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Keywords

Postpartum hemorrhage, Midwives, Teaching.

 

Authors

  1. Garcia, Kimberly DNP, CNM, WHNP, GAANN
  2. Morrison, Fellow, Barbara PhD, CNM, FNP
  3. Savrin, Carol DNP, PNP, FNP

Abstract

Purpose: To evaluate the effect of a culturally sensitive teaching unit on traditional midwives' knowledge of nursing interventions to prevent and treat postpartum hemorrhage (PPH).

 

Methods: Sixteen midwives participated in a 1-day training program at a Refuge International Health Clinic in the remote town of Sarstun, Guatemala. The quasi experimental study used a one-group, pretest-posttest design. Researchers used a PPH Behavioral Checklist from the American College of Nurse Midwives (ACNM) to assess and compare knowledge of PPH interventions before and after the PPH teaching.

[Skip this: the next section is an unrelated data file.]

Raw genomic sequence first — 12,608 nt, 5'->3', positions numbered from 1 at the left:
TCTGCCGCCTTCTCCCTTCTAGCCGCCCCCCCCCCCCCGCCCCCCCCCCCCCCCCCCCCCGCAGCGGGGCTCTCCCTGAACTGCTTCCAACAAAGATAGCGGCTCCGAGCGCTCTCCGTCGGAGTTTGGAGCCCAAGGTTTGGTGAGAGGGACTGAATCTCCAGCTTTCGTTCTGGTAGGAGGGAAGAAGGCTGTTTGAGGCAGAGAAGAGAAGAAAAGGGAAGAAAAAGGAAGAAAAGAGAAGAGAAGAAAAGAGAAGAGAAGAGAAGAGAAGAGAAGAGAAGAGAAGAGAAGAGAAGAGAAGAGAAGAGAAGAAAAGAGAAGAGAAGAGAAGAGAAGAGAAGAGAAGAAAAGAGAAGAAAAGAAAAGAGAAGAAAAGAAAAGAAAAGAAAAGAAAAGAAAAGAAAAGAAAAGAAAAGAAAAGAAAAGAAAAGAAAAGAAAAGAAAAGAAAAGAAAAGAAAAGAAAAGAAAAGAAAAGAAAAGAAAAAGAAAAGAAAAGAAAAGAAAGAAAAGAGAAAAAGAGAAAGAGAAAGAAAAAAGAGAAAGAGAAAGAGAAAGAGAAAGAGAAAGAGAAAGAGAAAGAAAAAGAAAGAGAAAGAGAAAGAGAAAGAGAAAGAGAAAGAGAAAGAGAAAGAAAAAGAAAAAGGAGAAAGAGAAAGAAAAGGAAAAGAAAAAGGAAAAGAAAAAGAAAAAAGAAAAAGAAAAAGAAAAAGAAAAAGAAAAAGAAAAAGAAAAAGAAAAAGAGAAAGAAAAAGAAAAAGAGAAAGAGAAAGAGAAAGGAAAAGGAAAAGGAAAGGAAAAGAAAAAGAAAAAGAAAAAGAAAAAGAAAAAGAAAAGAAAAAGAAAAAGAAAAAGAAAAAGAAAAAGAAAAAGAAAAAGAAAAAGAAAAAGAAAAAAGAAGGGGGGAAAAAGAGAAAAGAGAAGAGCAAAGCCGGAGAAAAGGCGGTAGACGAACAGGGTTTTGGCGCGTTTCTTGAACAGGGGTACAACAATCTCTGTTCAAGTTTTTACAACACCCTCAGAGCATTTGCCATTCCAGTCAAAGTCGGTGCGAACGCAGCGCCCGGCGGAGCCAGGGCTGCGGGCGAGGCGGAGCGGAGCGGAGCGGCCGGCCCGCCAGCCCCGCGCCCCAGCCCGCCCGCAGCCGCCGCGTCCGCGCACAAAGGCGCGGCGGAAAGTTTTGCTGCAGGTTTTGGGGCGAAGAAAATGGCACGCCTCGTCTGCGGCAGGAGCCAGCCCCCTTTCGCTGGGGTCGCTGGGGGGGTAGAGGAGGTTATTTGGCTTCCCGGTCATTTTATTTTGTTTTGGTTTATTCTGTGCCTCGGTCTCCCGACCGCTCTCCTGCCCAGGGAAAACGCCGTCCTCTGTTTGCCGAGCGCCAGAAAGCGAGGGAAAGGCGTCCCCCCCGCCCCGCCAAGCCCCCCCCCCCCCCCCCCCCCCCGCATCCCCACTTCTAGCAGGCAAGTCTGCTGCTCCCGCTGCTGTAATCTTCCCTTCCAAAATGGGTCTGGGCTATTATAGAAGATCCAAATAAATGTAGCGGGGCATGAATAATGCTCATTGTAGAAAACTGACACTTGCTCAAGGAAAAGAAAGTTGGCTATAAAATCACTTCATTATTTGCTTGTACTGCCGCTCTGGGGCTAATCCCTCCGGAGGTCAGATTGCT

Results: The final analysis included 13 traditional midwives as the subjects. The culturally sensitive teaching improved traditional midwives' knowledge and skills about nursing interventions to manage PPH (pretest M = 1.385/8, posttest M = 4.846/8).

 

Conclusions: Results of this pilot project suggest a culturally sensitive oral teaching in the primary language of the participants positively affects traditional midwives' knowledge and skills to manage PPH. Future training should be presented in a similar format to meet the needs of illiterate audiences in resource-poor settings.